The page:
I also read Run PHPUnit Tests From Sublime Text, although why you’d want to be running your unit tests from a text editor is beyond me. Just use a fully purposed IDE. I was intrigued by the post Using Closures as PHPUnit After Hooks by Dave Marshall, hooking into after things have run looks kind of cool but I can’t think of a good use case yet.
Other interesting articles from the month:
- 80 Laravel Tutorials, Packages, and Resources from 2016
- Don’t Hate WordPress: 5 Common Biases Debunked
- Best practices on bundles in Symfony
- Collection Pipelines in PHP
- Laravel Dusk Is Coming to Laravel 5.4
- Writing Better Tests: Expectation vs Implementation
- The Ultimate Guide to Building a WordPress Plugin
- Using Vue in Laravel 5.3, with the Vue bootstrap and sample component
- Using Doctrine DBAL with Zend Expressive
- Mocking Swift Mailer – 3 Steps to better code
- How To Use Forked Repositories In Composer
- Update to queue workers in Laravel 5.3
- Symfony: the Myth of the Bloated Framework
- Natural Language Sorting with MongoDB 3.4
- Scaling Laravel Using AWS Elastic Beanstalk Part 2: Setting up VPC, RDS and Ela
- How to solve PHPUnit issues in Symfony 3.2 applications
- In Laravel 5.4 You Can Use Markdown in Your Emails
- A Subtle Introduction to Mocking
- How To Automate Projects Using Composer Scripts
- Symfony Flex set to enable RAD (Rapid Application Development)
Community, Career and Events
My favorite community/career based post this month was from Robert Basic, Things I learned in the past four years. Robert reveals what he learned in over 4 years on a large project and delivers them in a very enjoyable way. Matthew Turland also makes some good points in his post On Remaining Employable, but I can’t agree with everything. While I agree that you have to spend some of your own time to your own professional improvement (such as attending conferences), I hate the connotation that only coding 9 – 5 as part of a day job is a Bad Thing™. Encouraging developers to work long hours or code outside their day job is a dangerous thing.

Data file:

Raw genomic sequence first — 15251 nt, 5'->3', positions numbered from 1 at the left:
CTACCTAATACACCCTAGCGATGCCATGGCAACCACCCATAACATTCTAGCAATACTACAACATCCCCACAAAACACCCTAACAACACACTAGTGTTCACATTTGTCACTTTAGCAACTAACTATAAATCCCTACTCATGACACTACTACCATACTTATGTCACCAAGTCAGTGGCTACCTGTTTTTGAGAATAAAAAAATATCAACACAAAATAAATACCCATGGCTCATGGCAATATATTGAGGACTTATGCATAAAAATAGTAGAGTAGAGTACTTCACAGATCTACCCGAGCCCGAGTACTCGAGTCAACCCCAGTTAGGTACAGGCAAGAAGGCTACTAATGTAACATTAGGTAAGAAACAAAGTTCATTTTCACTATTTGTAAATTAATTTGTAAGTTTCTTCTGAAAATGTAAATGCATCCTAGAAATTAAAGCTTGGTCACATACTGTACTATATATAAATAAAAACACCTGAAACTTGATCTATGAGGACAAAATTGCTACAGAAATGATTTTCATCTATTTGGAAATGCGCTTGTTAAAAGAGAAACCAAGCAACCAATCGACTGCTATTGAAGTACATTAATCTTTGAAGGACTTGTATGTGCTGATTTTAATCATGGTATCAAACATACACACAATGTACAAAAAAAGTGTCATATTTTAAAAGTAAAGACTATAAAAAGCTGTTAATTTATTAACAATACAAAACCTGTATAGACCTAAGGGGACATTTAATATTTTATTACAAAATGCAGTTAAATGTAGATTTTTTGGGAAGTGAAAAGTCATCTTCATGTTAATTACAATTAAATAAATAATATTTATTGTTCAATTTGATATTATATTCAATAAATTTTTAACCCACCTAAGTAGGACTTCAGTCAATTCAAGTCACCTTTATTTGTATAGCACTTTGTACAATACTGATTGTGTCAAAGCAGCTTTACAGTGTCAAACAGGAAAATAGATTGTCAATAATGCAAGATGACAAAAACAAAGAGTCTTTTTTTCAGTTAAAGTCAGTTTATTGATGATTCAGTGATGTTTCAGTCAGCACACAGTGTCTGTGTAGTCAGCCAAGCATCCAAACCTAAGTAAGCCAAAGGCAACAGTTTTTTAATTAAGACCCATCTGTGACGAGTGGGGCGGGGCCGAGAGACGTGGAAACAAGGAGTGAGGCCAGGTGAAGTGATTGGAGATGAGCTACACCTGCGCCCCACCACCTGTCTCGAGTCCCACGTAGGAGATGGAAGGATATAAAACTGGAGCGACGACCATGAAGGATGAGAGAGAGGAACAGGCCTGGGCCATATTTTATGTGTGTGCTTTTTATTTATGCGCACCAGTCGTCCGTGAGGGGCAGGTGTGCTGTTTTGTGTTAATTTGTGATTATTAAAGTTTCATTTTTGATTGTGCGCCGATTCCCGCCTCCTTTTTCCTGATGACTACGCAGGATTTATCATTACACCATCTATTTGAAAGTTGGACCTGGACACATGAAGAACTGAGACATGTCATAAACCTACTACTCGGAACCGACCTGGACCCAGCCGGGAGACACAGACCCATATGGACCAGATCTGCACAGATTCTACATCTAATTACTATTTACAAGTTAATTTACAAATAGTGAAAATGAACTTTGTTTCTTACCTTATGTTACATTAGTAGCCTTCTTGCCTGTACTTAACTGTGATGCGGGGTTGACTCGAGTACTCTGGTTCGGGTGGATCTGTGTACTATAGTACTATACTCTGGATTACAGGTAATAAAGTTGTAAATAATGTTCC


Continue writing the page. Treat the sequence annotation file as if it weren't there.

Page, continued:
Finally, I really enjoyed an interview with Matt Stauffer (Laravel supremo), On becoming a web artisan. Matt’s a nice guy and gave me a copy of his excellent book Laravel Up and Running which I highly recommend.
I’m not going to bother listing the most recent editions of podcasts this month, instead, over the coming weeks I’ll compile a list of PHP adjacent podcasts and include that here. It turns out I don’t need to get my word count up this month, so I don’t need to list episode names blindly.
Conference season is kicking off again, and I’m lucky enough to be asked to speak at a few events early in the year. If you’re at PHP Benelux, Sunshine PHP or PHPUK, then please come over and say hello.
Everyone at JetBrains wishes you a great 2017, and don’t forget, if you’re not running PHP 7, then NOW IS THE TIME!
As always, if there’s anything you’d like me to list here next month, then get in touch.
— Gary and the PhpStorm Team